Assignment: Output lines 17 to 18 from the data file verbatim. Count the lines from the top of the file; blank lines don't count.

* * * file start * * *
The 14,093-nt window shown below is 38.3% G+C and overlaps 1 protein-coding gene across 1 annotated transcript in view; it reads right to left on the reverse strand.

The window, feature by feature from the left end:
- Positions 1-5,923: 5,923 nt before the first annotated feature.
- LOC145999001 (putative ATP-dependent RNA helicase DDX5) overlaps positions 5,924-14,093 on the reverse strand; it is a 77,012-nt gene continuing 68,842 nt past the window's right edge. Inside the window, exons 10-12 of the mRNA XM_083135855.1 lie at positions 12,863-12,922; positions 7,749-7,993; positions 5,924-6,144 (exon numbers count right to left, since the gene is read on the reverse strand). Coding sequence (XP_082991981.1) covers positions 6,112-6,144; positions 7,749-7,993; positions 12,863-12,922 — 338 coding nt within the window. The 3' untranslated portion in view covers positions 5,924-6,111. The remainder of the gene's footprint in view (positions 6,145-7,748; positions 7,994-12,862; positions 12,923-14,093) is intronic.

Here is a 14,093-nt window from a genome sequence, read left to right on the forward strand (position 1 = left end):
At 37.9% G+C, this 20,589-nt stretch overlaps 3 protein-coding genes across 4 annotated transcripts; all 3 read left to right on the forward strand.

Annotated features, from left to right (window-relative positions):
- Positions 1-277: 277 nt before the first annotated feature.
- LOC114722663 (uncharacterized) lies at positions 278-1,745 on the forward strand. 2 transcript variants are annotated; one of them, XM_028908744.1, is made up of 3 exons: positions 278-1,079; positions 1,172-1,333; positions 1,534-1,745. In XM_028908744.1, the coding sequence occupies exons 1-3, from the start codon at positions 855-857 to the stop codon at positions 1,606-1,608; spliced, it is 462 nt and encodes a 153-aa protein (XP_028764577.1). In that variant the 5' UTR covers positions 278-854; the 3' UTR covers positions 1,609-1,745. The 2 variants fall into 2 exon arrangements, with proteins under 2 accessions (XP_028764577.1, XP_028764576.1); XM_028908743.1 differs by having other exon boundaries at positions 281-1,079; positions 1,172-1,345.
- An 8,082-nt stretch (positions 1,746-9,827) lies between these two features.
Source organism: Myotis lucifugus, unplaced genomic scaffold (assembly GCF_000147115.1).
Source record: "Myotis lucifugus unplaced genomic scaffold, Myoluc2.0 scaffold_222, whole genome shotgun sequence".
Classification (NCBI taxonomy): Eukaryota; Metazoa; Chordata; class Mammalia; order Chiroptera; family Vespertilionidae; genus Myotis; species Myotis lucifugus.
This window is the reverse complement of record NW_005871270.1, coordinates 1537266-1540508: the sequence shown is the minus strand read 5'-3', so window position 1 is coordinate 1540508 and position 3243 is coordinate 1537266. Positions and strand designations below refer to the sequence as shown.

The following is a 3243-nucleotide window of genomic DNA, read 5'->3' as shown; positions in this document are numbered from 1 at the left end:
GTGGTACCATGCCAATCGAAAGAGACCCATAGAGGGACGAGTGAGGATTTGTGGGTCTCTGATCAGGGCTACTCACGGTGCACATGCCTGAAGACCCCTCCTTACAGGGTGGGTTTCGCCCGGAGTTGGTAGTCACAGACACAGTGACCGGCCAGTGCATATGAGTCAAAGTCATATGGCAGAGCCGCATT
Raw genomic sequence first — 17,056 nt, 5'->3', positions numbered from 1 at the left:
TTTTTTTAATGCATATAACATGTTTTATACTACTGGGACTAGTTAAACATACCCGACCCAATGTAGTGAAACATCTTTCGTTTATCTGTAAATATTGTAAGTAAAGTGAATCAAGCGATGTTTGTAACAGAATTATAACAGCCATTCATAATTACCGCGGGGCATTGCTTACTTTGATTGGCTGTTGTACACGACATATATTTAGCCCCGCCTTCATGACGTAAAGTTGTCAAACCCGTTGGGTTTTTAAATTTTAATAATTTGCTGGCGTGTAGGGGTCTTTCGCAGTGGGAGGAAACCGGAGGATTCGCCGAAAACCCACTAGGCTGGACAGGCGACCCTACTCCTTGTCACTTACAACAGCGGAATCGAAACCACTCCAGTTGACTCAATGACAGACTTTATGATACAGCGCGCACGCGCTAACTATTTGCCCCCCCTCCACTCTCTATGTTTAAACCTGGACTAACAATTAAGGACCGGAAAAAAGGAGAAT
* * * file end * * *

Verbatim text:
Raw genomic sequence first — 17,056 nt, 5'->3', positions numbered from 1 at the left:
TTTTTTTAATGCATATAACATGTTTTATACTACTGGGACTAGTTAAACATACCCGACCCAATGTAGTGAAACATCTTTCGTTTATCTGTAAATATTGTAAGTAAAGTGAATCAAGCGATGTTTGTAACAGAATTATAACAGCCATTCATAATTACCGCGGGGCATTGCTTACTTTGATTGGCTGTTGTACACGACATATATTTAGCCCCGCCTTCATGACGTAAAGTTGTCAAACCCGTTGGGTTTTTAAATTTTAATAATTTGCTGGCGTGTAGGGGTCTTTCGCAGTGGGAGGAAACCGGAGGATTCGCCGAAAACCCACTAGGCTGGACAGGCGACCCTACTCCTTGTCACTTACAACAGCGGAATCGAAACCACTCCAGTTGACTCAATGACAGACTTTATGATACAGCGCGCACGCGCTAACTATTTGCCCCCCCTCCACTCTCTATGTTTAAACCTGGACTAACAATTAAGGACCGGAAAAAAGGAGAAT